Tuesday, June 10, 2014
Last week I started thinking about an old college friend who suddenly disappeared from my life almost two decades ago. She had been my best friend for 10 years, and I assumed we'd be buddies forever. One day, though, she stopped answering my phone calls. Try as I might, I was never able to find out why, and it has haunted me ever since.
When I look back on it now, I realize that even though we were a match for several years, over time I grew and developed in ways that clearly made her uncomfortable. It didn't matter to me that she wasn't interested in psychology or spirituality, as was I. I adored her exactly as she was, and I was committed to our friendship.
Revisiting this relationship wasteland again recently captured my attention in a big way. I realized that I had to let this go, once and for all, so I could be more committed to the great people who are in my life right now. I realized that holding onto the story of this long-lost friendship was probably a way of protecting myself from being too vulnerable in subsequent relationships. Paradoxically, the experience made me a more compassionate friend in some ways, and a more disengaged friend in other ways.
Commitment is a funny thing, because it can be extremely positive and important in many cases, but isn't necessarily what's called for. Sometimes it means never leaving someone, and sometimes it means showing due respect to someone you've cared for. Sometimes it's explicit, like when we marry or take a sacred oath, and sometimes it's implicit, like when we bring children into the world. Sometimes it's just assumed. Probably as many people have been hurt by commitments as have been empowered by them. It's complicated, and so often open to personal interpretation.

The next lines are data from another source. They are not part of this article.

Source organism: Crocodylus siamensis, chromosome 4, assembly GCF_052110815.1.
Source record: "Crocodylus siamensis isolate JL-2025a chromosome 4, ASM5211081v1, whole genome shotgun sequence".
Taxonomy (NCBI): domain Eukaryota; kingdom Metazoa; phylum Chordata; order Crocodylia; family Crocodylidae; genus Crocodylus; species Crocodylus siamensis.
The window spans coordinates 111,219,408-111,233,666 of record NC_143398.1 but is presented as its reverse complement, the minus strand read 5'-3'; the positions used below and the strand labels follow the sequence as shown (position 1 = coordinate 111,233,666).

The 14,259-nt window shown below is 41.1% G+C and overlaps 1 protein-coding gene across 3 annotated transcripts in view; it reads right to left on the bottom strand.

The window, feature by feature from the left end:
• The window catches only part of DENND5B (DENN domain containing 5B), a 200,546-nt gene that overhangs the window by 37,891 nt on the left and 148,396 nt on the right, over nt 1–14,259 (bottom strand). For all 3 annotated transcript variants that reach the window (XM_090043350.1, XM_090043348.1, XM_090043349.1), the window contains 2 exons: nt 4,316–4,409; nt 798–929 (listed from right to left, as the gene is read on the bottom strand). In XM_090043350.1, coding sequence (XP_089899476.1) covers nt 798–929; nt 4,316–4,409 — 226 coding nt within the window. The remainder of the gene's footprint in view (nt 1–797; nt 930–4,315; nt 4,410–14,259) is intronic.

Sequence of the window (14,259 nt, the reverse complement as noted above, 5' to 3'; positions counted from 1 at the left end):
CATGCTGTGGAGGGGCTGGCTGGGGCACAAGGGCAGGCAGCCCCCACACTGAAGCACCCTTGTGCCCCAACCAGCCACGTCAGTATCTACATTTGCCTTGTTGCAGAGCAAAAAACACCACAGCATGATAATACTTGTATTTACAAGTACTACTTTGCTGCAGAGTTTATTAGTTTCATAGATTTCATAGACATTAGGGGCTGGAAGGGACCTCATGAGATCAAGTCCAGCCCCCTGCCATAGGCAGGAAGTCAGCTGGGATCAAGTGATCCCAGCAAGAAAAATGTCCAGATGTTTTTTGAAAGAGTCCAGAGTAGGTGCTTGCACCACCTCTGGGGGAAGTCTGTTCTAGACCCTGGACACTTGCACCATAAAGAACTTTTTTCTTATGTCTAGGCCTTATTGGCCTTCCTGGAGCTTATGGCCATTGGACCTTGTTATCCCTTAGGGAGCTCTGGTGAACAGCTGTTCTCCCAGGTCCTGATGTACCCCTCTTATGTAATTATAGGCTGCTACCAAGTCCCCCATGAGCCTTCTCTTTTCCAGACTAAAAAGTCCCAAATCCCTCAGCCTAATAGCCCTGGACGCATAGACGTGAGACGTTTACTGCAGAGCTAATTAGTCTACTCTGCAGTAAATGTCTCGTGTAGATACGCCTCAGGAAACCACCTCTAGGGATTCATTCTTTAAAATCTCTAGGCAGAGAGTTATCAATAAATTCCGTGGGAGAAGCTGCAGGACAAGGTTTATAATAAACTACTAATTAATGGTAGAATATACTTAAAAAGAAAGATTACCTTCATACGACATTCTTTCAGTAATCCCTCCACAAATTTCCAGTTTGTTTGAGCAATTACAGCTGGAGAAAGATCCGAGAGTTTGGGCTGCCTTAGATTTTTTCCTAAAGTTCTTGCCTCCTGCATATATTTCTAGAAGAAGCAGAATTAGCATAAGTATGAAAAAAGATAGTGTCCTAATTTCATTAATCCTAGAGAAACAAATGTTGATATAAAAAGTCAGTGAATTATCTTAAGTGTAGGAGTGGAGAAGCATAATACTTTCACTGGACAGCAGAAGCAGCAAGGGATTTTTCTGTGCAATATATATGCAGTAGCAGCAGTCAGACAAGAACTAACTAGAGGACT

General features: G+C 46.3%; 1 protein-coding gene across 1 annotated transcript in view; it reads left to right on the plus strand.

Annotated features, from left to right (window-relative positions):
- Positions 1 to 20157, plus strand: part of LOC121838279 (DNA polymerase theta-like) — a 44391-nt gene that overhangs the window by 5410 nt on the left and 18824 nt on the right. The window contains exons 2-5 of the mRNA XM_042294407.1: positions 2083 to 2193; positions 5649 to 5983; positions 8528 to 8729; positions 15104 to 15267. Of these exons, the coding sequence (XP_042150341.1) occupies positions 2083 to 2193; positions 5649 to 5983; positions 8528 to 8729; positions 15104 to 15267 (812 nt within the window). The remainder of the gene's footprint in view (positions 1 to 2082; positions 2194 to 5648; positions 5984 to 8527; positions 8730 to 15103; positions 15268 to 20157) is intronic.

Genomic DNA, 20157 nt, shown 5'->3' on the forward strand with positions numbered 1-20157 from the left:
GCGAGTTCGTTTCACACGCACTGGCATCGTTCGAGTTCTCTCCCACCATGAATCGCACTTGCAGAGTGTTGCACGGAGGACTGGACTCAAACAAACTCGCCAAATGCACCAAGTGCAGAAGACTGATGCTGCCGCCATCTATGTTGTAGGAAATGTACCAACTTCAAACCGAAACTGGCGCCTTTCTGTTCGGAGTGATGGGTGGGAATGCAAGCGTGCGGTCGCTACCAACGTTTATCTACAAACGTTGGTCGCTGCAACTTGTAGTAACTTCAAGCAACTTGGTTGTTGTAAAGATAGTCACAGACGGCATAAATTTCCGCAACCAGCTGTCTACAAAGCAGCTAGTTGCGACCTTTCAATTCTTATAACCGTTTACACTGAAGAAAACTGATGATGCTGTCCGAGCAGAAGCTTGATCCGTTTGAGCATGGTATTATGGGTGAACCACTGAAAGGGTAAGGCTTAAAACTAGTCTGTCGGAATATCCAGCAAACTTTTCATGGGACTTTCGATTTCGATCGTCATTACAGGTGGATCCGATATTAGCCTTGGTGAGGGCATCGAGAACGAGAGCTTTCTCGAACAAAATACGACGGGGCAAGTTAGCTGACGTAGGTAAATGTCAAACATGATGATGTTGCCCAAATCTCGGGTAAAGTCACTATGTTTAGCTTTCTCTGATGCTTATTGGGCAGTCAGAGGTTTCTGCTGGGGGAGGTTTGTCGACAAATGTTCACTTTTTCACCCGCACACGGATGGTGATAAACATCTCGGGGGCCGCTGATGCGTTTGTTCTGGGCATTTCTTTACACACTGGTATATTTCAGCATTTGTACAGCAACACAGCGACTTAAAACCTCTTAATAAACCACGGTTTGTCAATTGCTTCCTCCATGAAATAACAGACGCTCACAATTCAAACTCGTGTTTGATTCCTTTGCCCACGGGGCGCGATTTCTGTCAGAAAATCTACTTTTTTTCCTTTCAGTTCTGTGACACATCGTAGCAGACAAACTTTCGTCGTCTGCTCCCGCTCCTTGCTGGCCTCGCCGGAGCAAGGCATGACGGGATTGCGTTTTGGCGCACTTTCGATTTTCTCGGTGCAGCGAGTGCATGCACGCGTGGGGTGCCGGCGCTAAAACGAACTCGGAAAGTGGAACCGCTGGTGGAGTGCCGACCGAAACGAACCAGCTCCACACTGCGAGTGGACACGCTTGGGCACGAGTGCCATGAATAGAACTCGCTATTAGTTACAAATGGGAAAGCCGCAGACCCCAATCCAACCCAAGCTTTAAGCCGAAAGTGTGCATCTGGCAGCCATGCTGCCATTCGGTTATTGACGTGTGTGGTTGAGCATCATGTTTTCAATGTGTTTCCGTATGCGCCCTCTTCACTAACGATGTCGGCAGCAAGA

This week, please join me in taking time to consider what role commitment has had in your life. Have you been a good friend or loyal partner? Have you been committed to yourself? Has a lack of appropriate commitment been an issue or pattern in your personal or professional life? Have you suffered by having to follow through on a commitment that you wish you hadn't made?
Please also take time to honor the loyal, committed people you've been blessed to have in your life. These may or may not be your favorite folks to be around, but they're the ones you can count on. They may be friends, family members, coworkers, health care providers, teachers, neighbors, or even your lawyer, mail carrier, or favorite grocery store clerk. Acknowledge yourself, too, for all the times you've honored your commitments or perhaps handled difficult relationship issues with sensitivity and integrity.
Take care, and have a beautiful week.